The Archbishop of Cologne, the austere and venerable Clement Augustus, Baron Droste zu Vischering, in the execution of his duty of suppressing the Hermesian doctrine, resorted to the following measures: 1. He addressed a circular to all the priests in the town of Bonn, instructing them what answers to return to any questions which might be proposed to them, respecting the Hermesian writings, in the confessional. 2. He published eighteen theses, to which he required the subscription of all the clergy in his diocese. 3. He refused to give his sanction to the courses of lectures announced by the Catholic professors at the University of Bonn. This last measure was followed by the most important consequences; it interrupted the career of all theological students, and concerning the more interesting question of mixed marriages, involved the Archbishop in difficulties with the Prussian government, which ended in his forced resignation of his see: not however, without the admission on the part of Prussia, that the measures adopted for the suppression of Hermesianism were entirely justified, as well as perfectly legal. The new archbishop persevered accordingly in the same course; the negotiations have been carried on during several years, and all the disciples of Hermes have finally submitted, except two of the professors of Bonn, Braun and Achter

felt, who, with the concurrence of the Prussian government have now been deprived of their offices.

The last work upon our list is the most important among the numerous publications, which have appeared in defence of these, perhaps, very conscientious men, but certainly very bad Catholics. All that has been demanded of them amounts to a simple declaration, that they sincerely and heartily subject themselves to the whole and to every part of the papal decrees respecting the Hermesian writings. The unfortunate professors declare that their consciences will not permit them to comply with this demand, inasmuch as the expressions in the 'breve' imply that the doctrines promulgated by Hermes were erroneous, and that his writings contain heretical statements. This, they say, is contrary to fact; a fact of which the Pope is not an infallible judge, and to his judgment of which they cannot therefore with a good conscience submit.

“Whoever holds with us the firm conviction, that Hermes was not the man which he is described to be in the ' breve,' and that the condemned doctrines are not in reality contained in his works, cannot sign the required declaration, without either making use of a mental reservation, or directly bearing false witness."-P. 6.

Certainly the • last Hermesians' have inconveniently tender consciences; but as certainly they have taken the very worst method of convincing the Pope that they do not share the dangerous error which is imputed to Hermes. Their whole argument is, in fact, the very clearest exemplification of the Hermesian method. Their formal acquiescence in a certain sentence is demanded; that sentence is founded upon the solemn decision of the very highest authority to which an appeal can be made; an authority to which, by the very constitution of their Church, they are bound to defer. But they dissent from the decision; they refuse compliance with the sentence; and to what higher tribunal do they appeal ? To private judgment. Each person, they maintain, must yield or withhold his signature, according as he holds, or not, the individual conviction, that the writings of Hermes contain the imputed errors. What is this but the same principle, which has been used to justify every act of schism, and to swell the ranks of every leader of dissent ? Liberty of conscience is the cry, with which authority has always been resisted; and among the Taper and Tadpole school so well described by the author of Coningsby, a "good cry' may sometimes bring a temporary success.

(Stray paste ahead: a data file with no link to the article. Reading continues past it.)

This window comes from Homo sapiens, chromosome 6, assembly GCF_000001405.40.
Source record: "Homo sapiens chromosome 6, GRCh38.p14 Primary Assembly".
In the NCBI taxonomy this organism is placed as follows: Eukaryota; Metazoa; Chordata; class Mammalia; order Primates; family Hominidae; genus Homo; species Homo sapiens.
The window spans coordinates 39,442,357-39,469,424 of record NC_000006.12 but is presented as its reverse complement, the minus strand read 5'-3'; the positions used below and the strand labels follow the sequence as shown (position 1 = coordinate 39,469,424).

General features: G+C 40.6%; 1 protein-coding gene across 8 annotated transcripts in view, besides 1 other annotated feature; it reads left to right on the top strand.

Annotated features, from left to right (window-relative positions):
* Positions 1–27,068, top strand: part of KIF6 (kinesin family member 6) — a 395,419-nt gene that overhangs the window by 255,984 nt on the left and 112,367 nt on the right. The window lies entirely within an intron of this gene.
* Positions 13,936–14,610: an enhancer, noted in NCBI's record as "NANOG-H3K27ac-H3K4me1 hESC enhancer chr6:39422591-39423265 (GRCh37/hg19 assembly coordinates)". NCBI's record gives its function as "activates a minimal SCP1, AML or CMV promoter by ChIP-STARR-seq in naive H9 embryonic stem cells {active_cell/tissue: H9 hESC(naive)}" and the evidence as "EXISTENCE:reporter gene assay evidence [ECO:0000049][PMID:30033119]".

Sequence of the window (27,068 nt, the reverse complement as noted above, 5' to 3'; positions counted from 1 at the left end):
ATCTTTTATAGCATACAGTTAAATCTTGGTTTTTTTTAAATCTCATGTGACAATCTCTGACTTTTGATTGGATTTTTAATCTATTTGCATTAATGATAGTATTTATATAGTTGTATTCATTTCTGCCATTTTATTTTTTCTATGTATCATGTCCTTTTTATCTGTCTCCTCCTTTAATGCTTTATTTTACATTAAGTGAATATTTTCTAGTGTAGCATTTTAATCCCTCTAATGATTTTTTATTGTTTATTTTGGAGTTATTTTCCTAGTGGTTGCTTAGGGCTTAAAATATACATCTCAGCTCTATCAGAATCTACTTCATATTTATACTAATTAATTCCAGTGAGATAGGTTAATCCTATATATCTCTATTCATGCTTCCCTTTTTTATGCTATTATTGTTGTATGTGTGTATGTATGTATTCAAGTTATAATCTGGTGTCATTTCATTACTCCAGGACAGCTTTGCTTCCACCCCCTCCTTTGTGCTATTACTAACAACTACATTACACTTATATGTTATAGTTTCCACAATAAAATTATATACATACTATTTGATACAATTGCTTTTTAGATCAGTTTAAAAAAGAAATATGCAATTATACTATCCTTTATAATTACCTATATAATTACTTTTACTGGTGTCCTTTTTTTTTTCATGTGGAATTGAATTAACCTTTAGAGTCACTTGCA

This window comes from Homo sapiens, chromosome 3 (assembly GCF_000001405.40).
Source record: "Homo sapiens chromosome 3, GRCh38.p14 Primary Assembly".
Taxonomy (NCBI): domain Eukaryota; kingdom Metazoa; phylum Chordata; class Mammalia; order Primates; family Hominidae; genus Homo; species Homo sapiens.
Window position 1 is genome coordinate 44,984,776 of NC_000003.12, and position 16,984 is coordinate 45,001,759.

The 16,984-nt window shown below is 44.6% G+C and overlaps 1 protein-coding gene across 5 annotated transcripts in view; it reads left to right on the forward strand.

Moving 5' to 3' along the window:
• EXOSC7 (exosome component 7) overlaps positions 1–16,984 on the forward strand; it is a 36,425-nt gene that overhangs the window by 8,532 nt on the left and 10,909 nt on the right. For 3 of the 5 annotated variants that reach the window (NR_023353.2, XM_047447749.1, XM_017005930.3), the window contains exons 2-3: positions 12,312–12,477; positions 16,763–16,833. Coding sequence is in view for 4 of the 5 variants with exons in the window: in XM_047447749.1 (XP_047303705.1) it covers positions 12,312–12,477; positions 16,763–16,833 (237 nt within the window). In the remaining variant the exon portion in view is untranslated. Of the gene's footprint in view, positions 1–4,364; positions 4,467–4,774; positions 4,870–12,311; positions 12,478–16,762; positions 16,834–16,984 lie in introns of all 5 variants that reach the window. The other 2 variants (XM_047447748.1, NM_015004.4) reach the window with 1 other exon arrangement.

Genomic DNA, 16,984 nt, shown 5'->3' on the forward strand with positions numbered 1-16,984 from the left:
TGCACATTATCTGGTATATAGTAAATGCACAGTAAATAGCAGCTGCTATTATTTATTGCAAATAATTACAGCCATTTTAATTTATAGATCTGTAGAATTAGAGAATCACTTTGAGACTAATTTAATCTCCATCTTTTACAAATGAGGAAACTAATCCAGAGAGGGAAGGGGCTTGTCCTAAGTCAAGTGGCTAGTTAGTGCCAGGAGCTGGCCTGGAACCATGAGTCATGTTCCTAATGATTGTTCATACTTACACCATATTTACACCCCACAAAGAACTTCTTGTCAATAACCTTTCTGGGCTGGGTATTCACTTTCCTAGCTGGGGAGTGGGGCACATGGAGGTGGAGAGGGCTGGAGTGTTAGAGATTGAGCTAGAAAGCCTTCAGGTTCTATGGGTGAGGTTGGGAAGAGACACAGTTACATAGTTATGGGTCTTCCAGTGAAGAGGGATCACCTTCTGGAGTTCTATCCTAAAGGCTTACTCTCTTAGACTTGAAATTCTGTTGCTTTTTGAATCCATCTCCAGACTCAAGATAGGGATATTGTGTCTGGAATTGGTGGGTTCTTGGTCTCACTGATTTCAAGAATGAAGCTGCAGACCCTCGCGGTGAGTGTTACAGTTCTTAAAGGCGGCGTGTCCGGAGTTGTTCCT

But surely every branch of the Catholic Church must be animated by higher motives; or the result will inevitably be that fatal indifference to doctrinal truth, which has speedily become the curse of every part of Christendom, in which individual conviction has taken the place of faith, and liberty of conscience been substituted for a willing obedience.




ART. IV.-1. Michelet. History of France. Part I. Trans

lated by G. H. Smith, F.G.S. London: Whittaker. 1844. 2. Thierry. Narratives of the Merovingian Era. Translated.